In 1789 struggling writer Ben Dearlove rescues a woman from a furious Covent Garden mob. The woman is ill and in her delirium cries out the name “Miranda”. Weeks later an anonymous novel about the voyage of the Miranda to the fabled Great Southern Continent causes a sensation. Ben decides to find the author everyone is talking about. He is sure the woman can help him – but she has disappeared.
It is soon clear that Ben is involved in something more dangerous than the search for a reclusive writer. Who is the woman and what is she running from? Who is following Ben? And what is the Admiralty trying to hide? Before he can discover the shocking truth, Ben has to get out of prison, catch a thief, and bring a murderer to justice.
Amazon – Paperback and Kindle:-
SilverWood Books – Paperback – https://www.silverwoodbooks.co.uk/product/9781781320174/to-the-fair-land
Book Depository – https://www.bookdepository.com/Fair-Land-Lucienne-Boyce/9781781320174
Barnes and Noble – Paperback and Nook Book – https://www.barnesandnoble.com/w/to-the-fair-land-lucienne-boyce/1111543434?ean=9781781320174
MY INTERVIEW WITH THE AUTHOR!
1. When did you know that you wanted to be an author?
I’ve always loved reading, and it wasn’t a big step from loving to read stories to wanting to write my own. I was scribbling down stories as a child – I remember spending many a happy hour writing my own version of Bambi and Lost in Space, as well as a long-running saga about a runaway princess called Esmeralda. I’m never quite sure where she ended up!
I don’t think I ever really stopped after that – but taking the step to publication was another thing!
2. What inspired you to write this book?
To The Fair Land combines two main interests – my love of eighteenth century literature and history, and my fascination with mythical lands. So one strand of the inspiration came from my interest in the work of Frances Burney. In 1778 she published her first novel, Evelina, anonymously because she was afraid of what her father would think of her work, and also because writing novels was regarded as something respectable women did not do. The book became a best-seller but Burney continued to hide her identity as the book’s author, even when she was in company where it was being talked about! Eventually, of course, the truth did come out.
I started to wonder what might happen if a book was published anonymously when there was more than a reputation at stake – what if there was a danger to life itself?
Added to that, I’ve always been attracted to tales of mythical lands – the island of Shakespeare’s The Tempest, Richard Brome’s The Antipodes, Charlotte Perkin Gilman’s Herland, Arthur Conan Doyle’s The Lost World, William Morris’s Wondrous Isles, C S Lewis’s Narnia, El Dorado, Camelot…all the dystopias and utopias and lands of fabulous wealth that mankind has dreamed of for centuries. One thing that was striking about the eighteenth century – the great age of exploration and colonisation – was the way these myths underpinned the scientific and rational quest for knowledge of our world. It was the search for an entirely invented continent that lay behind the voyages of Captain Cook and other great navigators.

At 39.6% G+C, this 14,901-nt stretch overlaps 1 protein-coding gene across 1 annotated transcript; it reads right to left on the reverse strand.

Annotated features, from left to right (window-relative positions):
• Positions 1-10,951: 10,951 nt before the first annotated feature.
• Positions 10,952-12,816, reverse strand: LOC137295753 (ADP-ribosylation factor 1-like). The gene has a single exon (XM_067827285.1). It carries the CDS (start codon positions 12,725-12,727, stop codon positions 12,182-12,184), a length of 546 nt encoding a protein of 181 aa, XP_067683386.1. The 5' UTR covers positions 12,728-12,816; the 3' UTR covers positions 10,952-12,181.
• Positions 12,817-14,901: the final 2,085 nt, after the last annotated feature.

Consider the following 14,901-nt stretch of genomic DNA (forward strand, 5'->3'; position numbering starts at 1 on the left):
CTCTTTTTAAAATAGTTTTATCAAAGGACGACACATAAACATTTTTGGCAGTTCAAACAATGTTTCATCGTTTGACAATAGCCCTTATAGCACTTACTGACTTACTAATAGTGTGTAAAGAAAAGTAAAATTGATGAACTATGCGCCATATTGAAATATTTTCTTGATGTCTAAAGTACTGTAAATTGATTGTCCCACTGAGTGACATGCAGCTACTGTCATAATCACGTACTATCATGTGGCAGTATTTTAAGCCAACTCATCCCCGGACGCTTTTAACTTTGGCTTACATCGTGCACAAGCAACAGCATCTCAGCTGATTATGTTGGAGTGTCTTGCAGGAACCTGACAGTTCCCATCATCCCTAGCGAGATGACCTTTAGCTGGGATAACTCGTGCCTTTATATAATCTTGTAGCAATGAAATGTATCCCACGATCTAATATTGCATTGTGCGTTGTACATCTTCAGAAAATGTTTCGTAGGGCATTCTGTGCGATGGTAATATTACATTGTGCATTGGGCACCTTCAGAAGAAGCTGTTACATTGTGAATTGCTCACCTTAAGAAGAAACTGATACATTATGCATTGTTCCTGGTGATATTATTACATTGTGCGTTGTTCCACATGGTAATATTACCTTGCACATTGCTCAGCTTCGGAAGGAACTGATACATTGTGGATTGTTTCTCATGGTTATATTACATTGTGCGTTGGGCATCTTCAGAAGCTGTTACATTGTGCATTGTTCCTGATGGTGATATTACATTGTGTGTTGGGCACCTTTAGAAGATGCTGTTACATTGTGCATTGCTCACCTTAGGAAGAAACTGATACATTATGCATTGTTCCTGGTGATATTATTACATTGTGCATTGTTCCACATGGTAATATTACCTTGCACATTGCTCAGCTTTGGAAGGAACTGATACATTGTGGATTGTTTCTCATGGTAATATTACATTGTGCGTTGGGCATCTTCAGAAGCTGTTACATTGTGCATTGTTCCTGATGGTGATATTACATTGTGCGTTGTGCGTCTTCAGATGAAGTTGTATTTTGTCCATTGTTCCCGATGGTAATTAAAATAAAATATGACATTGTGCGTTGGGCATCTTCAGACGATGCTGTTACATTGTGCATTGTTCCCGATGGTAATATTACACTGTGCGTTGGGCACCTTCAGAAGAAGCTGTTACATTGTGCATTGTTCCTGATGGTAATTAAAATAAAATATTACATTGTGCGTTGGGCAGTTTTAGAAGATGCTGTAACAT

So when I found out that Frances Burney’s brother actually travelled on one of Captain Cook’s voyages I started to see a way of connecting the two strands. Though the Burneys are not characters in the book, their stories were definitely part of the inspiration behind it.
3. If you could sell this book in one sentence what would it be?
To The Fair Land is an eighteenth-century thriller about a young man who finds himself up against people who will lie, steal and even kill to stop him discovering the truth about a voyage to the South Seas.
4. What are you up to next?
I’m currently working on the fourth Dan Foster Mystery. The Dan Foster Mysteries follow the adventures of a Bow Street Runner. I’m also working on a biography of suffrage campaigner Millicent Price (nee Browne), and a co-authored book on the women’s suffrage campaign.
5. Who is your biggest inspiration?
My biggest inspiration is the women writers who have gone before me – women like Mary Wollstonecraft, Charlotte Smith, Dorothy L Sayers, Eileen Power, Winifred Holtby, Audre Lorde, and all the women who fought hard to claim their right to write, work and be independent.
ABOUT THE AUTHOR
Lucienne Boyce writes historical fiction, non-fiction and biography. After gaining an MA in English Literature, specialising in eighteenth-century fiction, she published her first historical novel, To The Fair Land (SilverWood Books, 2012, reissued 2021), an eighteenth-century thriller set in Bristol and the South Seas.
Her second novel, Bloodie Bones: A Dan Foster Mystery (SilverWood Books, 2015) is the first of the Dan Foster Mysteries and follows the fortunes of a Bow Street Runner who is also an amateur pugilist. Bloodie Bones was joint winner of the Historical Novel Society Indie Award 2016, and was also a semi-finalist for the M M Bennetts Award for Historical Fiction 2016. The second Dan Foster Mystery, The Butcher’s Block, was published in 2017 and was awarded an IndieBrag Medallion in 2018. The third in the series, Death Makes No Distinction, was published in 2019 and is also an IndieBrag Medallion honoree, recipient of Chill With a Books Premium Readers’ Award, and a joint Discovering Diamonds Book of the Month. In 2017 an e-book Dan Foster novella, The Fatal Coin, was trade published by SBooks.
In 2013, Lucienne published The Bristol Suffragettes (SilverWood Books), a history of the suffragette movement in Bristol and the west country. In 2017 she published a collection of short essays, The Road to Representation: Essays on the Women’s Suffrage Campaign.
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